Non-Medical Attendant (NMA)

Post 9/11 GI Bill and Transfer

The Non-Medical Attendant (NMA) program is designed for seriously wounded, ill and injured Soldiers who could benefit from the presence and assistance of Family or friends. If the Soldier’s primary care manager (PCM) determines that the Soldier is eligible for NMA assistance, then one person, designated by the Soldier, is authorized to serve as a NMA. This person provides additional support as the Soldier recovers, rehabilitates and transitions. Support may include driving the Soldier to appointments, providing a safe home environment, assisting with shopping, assisting with medication management, and/or assisting with managing medical and administrative paperwork.

Related Policies and Resources

The following Warrior Transition Command (WTC) resources are available to assist you in learning more about the NMA program, how to obtain NMA orders, and how to become a NMA:

  1. Warrior Transition Unit Non-Medical Attendants Policy
  2. NMA Orientation Brief for NMAs
  3. NMA Defense Travel System (DTS) Self Registration Worksheet
  4. DA Form 4187: Appeal NMA Decision

Frequently Asked Questions (FAQs)

Soldier FAQs

How is SCAADL different from a NMA?
How do I obtain a NMA?
How is a NMA different from any other supportive Family or friend?
What kind of activities does a NMA do to support a Soldier?
How long do NMAs support a Soldier?
How long does it take to be approved for NMA?

NMA FAQs

How do I become a NMA?
What are the official duties of a NMA?
Do NMAs need to pay out-of-pocket expenses while supporting the Soldier?
My Soldier was not designated as NMA-eligible, but needs additional support. How can he/she get help?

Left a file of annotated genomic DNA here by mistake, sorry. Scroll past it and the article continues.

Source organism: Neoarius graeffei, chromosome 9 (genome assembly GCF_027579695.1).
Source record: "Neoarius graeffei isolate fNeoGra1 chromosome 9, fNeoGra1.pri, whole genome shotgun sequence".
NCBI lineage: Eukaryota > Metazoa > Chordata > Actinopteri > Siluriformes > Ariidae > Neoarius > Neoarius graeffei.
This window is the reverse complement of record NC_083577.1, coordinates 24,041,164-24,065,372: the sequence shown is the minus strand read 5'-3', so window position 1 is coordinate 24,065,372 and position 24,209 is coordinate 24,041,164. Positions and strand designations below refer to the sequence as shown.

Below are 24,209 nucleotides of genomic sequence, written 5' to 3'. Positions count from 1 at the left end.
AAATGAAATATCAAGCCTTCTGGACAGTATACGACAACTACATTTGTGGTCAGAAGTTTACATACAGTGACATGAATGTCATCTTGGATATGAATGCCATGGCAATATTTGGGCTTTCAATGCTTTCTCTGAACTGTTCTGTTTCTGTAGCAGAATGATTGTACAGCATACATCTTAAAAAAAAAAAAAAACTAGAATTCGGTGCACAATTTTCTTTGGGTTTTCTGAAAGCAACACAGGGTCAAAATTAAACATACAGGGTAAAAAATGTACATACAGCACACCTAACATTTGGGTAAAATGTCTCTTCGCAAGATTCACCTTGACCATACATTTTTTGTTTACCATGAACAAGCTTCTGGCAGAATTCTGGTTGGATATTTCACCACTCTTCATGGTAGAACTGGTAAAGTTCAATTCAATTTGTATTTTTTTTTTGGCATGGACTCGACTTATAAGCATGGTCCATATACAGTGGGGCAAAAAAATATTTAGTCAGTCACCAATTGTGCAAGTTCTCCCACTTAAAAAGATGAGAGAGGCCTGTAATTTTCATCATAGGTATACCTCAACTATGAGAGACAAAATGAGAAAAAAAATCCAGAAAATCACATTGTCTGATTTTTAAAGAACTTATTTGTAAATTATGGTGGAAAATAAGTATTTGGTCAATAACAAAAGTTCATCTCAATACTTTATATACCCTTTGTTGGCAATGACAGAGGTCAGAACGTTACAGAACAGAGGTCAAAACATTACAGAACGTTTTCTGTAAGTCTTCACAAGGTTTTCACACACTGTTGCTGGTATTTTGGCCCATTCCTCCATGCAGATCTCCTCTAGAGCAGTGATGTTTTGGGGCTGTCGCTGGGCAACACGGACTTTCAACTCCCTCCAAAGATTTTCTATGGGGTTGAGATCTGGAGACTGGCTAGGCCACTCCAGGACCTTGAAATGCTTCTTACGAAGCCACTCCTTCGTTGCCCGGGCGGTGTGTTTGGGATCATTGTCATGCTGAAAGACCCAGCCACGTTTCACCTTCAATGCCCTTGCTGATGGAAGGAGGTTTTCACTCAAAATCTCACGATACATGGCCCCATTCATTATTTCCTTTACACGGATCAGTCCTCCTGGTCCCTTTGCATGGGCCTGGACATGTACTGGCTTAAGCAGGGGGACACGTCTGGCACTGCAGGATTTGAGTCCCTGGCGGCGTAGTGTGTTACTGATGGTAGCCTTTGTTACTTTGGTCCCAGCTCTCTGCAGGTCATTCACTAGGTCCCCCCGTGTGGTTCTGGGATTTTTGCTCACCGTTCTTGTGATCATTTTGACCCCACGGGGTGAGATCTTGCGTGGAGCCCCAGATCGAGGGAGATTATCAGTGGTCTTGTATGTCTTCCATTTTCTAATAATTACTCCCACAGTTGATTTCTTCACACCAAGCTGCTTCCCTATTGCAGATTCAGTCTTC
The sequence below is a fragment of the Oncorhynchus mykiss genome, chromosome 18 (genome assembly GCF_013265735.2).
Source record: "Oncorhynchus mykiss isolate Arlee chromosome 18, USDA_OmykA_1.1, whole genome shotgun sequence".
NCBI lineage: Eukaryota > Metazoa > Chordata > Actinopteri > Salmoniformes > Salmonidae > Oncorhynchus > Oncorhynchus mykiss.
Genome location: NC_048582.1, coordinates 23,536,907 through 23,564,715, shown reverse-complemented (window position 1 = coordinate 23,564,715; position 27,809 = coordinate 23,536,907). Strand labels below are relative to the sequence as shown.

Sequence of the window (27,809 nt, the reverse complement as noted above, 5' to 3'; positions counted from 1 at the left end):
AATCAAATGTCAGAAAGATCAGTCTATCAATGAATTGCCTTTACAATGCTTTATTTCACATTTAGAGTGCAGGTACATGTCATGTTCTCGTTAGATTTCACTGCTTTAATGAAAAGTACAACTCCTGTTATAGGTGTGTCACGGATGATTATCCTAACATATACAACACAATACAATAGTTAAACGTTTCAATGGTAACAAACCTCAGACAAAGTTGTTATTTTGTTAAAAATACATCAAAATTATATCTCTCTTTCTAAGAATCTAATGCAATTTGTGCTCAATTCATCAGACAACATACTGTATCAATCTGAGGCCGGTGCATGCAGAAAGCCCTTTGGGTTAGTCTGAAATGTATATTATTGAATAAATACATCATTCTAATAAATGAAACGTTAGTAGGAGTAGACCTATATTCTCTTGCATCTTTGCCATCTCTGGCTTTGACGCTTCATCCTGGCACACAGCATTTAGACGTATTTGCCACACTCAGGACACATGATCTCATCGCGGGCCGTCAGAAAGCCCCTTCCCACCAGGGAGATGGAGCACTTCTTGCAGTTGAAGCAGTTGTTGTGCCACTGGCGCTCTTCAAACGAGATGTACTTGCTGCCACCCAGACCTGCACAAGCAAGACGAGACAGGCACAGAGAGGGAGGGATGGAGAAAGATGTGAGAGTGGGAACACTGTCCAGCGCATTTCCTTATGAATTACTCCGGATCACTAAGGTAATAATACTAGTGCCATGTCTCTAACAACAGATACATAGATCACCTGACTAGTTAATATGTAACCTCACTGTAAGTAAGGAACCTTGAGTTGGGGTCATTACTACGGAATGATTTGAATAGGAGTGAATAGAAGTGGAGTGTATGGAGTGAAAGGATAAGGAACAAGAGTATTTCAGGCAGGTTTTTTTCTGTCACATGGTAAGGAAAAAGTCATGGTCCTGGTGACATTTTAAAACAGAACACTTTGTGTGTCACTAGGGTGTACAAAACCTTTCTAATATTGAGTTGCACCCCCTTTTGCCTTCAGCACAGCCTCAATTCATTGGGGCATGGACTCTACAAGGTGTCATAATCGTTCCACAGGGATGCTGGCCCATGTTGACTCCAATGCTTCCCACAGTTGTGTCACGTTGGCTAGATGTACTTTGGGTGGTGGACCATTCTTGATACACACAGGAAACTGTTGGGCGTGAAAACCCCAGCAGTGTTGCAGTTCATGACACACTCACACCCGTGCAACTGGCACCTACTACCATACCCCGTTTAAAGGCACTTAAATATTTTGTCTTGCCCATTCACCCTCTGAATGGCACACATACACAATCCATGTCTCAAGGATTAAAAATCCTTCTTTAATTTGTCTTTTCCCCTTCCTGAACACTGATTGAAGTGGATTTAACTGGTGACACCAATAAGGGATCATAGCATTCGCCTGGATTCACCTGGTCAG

What should the NMA do if the PCM and interdisciplinary team decide the Soldier no longer requires a NMA, but the NMA disagrees?
Some NMA seem to receive “NMA Pay”.  What is this and are all NMAs entitled to it?
How does the NMA get access to military things like the PX and Commissary while they support the Soldier?
If the Soldier goes on vacation and the NMA wishes to attend with the Soldier, does the NMA continue to receive per diem?
If the NMA has his/her own health care concerns, what should the NMA do?
Do NMAs receive training?

Soldier FAQs

How is SCAADL different from a Non-Medical Attendant (NMA)?

Special Compensation for Assistance with Activities of Daily Living (SCAADL) is a program that provides funds directly to a Soldier so that a Soldier may pay a home health aide to provide the Soldier with assistance with activities of daily living such as bathing, eating, and dressing. A NMA is a person that provides support to the Soldier, while the Soldier recovers and heals.

How do I obtain a NMA?

When a seriously ill and injured Soldier is in outpatient status, a doctor (the Soldier’s PCM) determines that a Soldier may benefit from having someone near him/her to provide support and encouragement during recovery. Once the PCM makes this determination, the PCM submits a request to the commander for the Soldier to have a NMA. The commander must approve the request.